How to overcome procrastination: 6 simple rules for the student

by Sudarsan Chakraborty

Time for a major task is severely limited and you are still not in the mood to study? Do not expect it to work itself out, but rather take a more in-depth look at the problem. This applies both to individual cases of procrastination and its regular manifestation. This article explains how to find the strength to overcome procrastination. 

Procrastination is a tendency to put off important work, leading to stress, frustration, and a loss of productivity. 

There can be many reasons for this effect, but it is usually caused by: 

  • low self-esteem – fear of failure subconsciously prevents a person from completing a task;
  • hyper-responsibility – a person wants to perform the task perfectly and this leads to “paralysis” of the mind;
  • disagreement – the person subconsciously denies the benefit of the task;
  • fatigue – the body signals in this way that it does not have enough internal resources to work on the task;
  • stress – there are some personality types who feel psychologically protected from high responsibility in this form.

There are a few simple ways to overcome procrastination and get on with the task. 

1. Admitting to procrastination 

Before you begin to deal with any problem, you need to honestly admit its existence to yourself. Quite difficult to deal with the problem, if you do not look at it objectively. 

2. Planning 

The human brain tends to save internal resources. If you keep a lot of uncompleted tasks in your head, there is a good chance that none of them will be completed. Your brain will think of them as one big problem and try to “delegate” the duties in every possible way. To do this you need to structure all your actual tasks and prioritize them. 

In this way, you will convince your brain that there is not one big task ahead, but several smaller ones that do not require much effort if done consistently. In this way, you can both prioritize and eliminate unnecessary tasks that will definitely not help you cope with procrastination and completing the key task. Thus, you can buy assignment online if there is a more important assignment in a major subject.

3. Change of activity

Rest is a change of activity. Sometimes you should simply take your mind off other things: take up a simpler task that doesn’t require a lot of time. You can find the best solution for the main task. As a last resort, just take a walk in the fresh air.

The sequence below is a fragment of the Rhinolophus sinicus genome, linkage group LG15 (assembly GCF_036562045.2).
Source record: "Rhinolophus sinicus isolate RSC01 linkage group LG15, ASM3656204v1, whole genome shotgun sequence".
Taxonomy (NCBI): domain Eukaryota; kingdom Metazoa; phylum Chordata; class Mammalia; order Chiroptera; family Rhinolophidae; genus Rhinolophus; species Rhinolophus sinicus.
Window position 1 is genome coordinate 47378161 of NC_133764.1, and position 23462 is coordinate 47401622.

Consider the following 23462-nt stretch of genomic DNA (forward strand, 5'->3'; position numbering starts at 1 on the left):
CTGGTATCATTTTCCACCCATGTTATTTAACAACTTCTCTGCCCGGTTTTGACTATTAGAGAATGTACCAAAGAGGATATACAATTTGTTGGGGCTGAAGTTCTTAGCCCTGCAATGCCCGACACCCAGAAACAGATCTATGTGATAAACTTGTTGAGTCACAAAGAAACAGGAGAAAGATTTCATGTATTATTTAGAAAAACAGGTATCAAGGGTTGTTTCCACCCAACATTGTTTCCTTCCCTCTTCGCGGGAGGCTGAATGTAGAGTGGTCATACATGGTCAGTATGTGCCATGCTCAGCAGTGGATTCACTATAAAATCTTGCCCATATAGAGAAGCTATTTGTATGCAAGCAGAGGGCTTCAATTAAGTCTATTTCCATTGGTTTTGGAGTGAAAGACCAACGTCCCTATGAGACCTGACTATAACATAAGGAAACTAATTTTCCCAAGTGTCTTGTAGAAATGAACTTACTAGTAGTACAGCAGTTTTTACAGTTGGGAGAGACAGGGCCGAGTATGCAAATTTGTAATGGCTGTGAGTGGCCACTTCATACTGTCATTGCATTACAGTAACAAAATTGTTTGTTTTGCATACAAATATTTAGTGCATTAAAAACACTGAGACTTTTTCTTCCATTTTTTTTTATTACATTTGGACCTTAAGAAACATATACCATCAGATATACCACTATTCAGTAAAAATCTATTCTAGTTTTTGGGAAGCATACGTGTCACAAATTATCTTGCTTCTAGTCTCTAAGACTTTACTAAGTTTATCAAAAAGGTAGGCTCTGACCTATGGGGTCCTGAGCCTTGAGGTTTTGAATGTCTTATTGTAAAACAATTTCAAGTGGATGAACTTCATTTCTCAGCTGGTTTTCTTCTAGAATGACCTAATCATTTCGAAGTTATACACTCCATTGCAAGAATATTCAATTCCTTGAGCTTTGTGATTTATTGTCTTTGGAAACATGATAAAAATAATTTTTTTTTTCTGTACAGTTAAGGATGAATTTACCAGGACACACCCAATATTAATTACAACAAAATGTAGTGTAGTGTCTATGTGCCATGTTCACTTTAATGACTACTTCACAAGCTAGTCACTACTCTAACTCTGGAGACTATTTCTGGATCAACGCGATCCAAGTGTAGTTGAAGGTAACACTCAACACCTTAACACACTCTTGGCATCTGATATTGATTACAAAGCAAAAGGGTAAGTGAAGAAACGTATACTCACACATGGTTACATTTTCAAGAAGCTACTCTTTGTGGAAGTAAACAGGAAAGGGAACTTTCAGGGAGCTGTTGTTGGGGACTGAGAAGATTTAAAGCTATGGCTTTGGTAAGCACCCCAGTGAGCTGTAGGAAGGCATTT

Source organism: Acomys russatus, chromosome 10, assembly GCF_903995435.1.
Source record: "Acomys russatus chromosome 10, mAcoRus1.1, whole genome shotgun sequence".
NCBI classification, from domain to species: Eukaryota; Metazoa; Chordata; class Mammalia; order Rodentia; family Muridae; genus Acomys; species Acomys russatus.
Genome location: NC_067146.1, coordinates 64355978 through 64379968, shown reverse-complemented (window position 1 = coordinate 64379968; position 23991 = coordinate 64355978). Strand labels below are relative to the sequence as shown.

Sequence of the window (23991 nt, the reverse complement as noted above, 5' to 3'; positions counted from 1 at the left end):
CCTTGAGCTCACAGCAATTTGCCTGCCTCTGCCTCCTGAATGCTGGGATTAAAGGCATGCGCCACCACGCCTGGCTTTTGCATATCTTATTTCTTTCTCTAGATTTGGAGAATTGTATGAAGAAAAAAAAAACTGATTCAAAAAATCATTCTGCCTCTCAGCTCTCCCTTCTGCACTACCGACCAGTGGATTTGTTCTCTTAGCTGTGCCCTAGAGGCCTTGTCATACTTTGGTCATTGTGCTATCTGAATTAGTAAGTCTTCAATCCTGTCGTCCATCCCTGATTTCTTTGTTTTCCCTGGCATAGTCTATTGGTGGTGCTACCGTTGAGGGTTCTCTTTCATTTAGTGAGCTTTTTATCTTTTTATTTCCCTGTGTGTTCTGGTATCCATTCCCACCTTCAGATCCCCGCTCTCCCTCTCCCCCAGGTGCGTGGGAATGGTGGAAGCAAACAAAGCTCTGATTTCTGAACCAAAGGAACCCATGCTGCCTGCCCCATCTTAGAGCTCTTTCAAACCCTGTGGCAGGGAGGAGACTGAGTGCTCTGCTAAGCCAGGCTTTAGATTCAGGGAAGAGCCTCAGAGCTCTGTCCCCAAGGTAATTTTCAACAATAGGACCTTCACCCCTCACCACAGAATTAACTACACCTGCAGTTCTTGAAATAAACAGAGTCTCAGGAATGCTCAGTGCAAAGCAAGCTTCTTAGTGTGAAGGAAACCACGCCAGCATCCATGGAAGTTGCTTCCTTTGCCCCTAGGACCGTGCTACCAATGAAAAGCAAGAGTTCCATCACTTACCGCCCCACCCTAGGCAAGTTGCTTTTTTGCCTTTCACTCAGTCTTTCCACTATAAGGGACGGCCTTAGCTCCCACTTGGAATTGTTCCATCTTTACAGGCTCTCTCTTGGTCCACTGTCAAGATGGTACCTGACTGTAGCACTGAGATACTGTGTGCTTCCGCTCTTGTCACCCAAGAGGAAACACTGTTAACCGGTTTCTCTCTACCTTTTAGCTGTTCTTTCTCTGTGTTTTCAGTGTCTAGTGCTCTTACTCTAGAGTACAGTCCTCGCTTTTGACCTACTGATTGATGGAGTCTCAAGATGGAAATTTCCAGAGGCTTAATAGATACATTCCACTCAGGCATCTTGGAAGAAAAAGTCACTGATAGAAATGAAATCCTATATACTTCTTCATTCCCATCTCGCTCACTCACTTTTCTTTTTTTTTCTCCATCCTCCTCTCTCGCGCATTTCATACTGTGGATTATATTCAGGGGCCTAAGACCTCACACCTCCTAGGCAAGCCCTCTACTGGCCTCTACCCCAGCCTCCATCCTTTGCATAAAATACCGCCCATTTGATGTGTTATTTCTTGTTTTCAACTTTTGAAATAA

4. Motivate yourself 

Remember to remind yourself over and over again about the positive results you’ll get if you complete the task. Reverse motivation is often more effective: imagine what the negative consequences will be if the task is not completed on time, visualize in your mind the consequences and feel them. Don’t forget to praise yourself for the work you have done, even if the final goal has not yet been achieved. 

5. Estimate the effort

Similar to athletes, it is important for students to estimate their effort during a task. Do not assume that you can do everything in one day or even one night. With a well-designed schedule, spread the workload evenly throughout the week.

6. Train your willpower 

Of course, all these methods won’t work if you don’t make an effort to stick to the new habits. Train your willpower on less demanding tasks, such as cleaning the house, exercising in the morning, and taking a short walk every day. If you learn to get over yourself and your bad habits, the more responsible tasks will no longer cause fear and rejection. 


By using these simple rules, you won’t notice how your planned tasks will become a reality. This, in turn, will lead to additional motivation to work even more productively and get you out of the procrastination cycle.

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